Swann: Domestic vaccine certification scheme 'as soon as necessary'

Health Minister Robin Swann wants a domestic vaccine certification scheme in place in Northern Ireland "as soon as necessary".

On Monday, Stormont ministers agreed a plan to drop the one metre social distancing requirement across a range of venues, but decided that plans to require vaccination passports for entry to the indoor seated venues would be advisory only.

At the meeting, SDLP Minister Nichola Mallon proposed Covid vaccine passports for those venues be introduced by regulation but was blocked in the Executive vote.

The health minister said he did not back the proposal because the scheme was "neither agreed nor ready".

"If we can get a domestic scheme agreed - with the necessary regulations and technology in place - it gives us both options and opportunities, new tools to use if required.

"It also means our citizens won't be disadvantaged when they travel to jurisdictions where certification is mandatory - be that going for a drink in Donegal or a football match in Scotland.

"There will still be decisions to make on if or when or where vaccine certification would be mandatory in Northern Ireland. We could decide to bring it in straight away for certain sectors. Or we could keep it as an option to deploy if the Covid situation worsens again, or if there is non-compliance in key areas. "But we need to get it prepared first. Again it's regrettable that a decision hasn't been taken to date. In the meantime I would ask people not to be distracted by the pragmatic decision taken last night regarding indoor seated entertainment venues.

"With furlough ending, I believe it was not practical or fair to ask that sector to wait weeks while the technology and regulations for a domestic scheme were put in place.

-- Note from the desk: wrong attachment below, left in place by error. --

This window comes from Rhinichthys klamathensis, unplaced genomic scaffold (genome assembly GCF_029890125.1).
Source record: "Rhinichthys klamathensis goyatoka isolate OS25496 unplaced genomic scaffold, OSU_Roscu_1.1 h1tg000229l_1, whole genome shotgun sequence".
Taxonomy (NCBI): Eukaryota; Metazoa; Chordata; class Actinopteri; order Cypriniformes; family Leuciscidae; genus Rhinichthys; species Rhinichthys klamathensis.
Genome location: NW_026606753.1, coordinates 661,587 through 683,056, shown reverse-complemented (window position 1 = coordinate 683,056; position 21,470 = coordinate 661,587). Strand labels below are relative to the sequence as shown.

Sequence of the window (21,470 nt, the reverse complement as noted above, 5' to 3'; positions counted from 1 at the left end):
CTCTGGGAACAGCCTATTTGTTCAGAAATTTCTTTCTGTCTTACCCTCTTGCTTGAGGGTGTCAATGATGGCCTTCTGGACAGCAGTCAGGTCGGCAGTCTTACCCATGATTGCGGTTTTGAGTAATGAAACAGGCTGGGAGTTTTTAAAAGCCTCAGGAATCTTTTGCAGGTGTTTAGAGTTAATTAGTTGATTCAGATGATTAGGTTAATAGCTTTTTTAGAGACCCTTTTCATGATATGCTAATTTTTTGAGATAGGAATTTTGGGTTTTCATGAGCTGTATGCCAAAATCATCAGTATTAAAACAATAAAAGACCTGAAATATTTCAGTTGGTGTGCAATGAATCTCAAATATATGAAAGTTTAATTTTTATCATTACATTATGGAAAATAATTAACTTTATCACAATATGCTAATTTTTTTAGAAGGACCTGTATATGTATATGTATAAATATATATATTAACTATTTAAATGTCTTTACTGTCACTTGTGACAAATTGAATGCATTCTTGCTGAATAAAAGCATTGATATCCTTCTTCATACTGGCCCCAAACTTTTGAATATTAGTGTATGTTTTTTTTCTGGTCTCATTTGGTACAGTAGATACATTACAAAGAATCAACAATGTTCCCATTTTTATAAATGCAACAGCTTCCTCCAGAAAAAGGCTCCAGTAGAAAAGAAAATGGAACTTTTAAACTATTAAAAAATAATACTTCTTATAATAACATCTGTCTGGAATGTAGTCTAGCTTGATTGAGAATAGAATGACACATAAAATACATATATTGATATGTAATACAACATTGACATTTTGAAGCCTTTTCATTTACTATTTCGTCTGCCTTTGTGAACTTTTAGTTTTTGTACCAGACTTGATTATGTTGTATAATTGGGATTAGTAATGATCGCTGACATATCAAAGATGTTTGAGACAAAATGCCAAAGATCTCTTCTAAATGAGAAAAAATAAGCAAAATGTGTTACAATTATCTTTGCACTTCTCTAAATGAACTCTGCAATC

Colum Eastwood says not having vaccine passports is "reckless"

SDLP leader Colum Eastwood said opposition to the introduction of vaccination passports was "astounding and reckless". He said: "This is a moment for political leadership. The warnings from senior health service professionals could not be starker.

"Unless rates of transmission fall, we are looking at a bleak winter scenario that will push health workers beyond their limits and see some emergency services collapse."

Sinn Fein Finance Minister Conor Murphy has accused other parties of playing politics as he expressed regret the Executive was unable to reach consensus on the issue of vaccine passport.

At Monday night's meeting, the SDLP voted against a move to issue guidance to indoor seated venues on the use of vaccine certification, rather than making it a mandatory requirement in regulations. The Alliance Party abstained while all other ministers backed the move to use guidance rather than regulation.

Mr Murphy insisted his party had no ideological issue with using vaccine certification as a requirement of entry into certain venues.

Conor Murphy has defended Health Minister Robin Swann

He said, though, more work was still needed to get a system ready to be rolled out in Northern Ireland if it was needed.

He told a Stormont press conference that ministers at the Executive should strive for consensus.

"One of the key issues is unanimity in the coherence of the public message and making sure the public understand what we're continuing to ask them to do, and I'm sorry and regret that that was not possible coming out of the Executive last night," he said.

"We shouldn't have an issue where the health minister (Robin Swann) feels he has to come out and defend decisions because other parties have come and attacked the advice that was given by his department last night - that's not where we need to be.

"I do recognise there's an election on the horizon and I do recognise that parties want to carve out their own space, but the pandemic is too important an issue to play politics."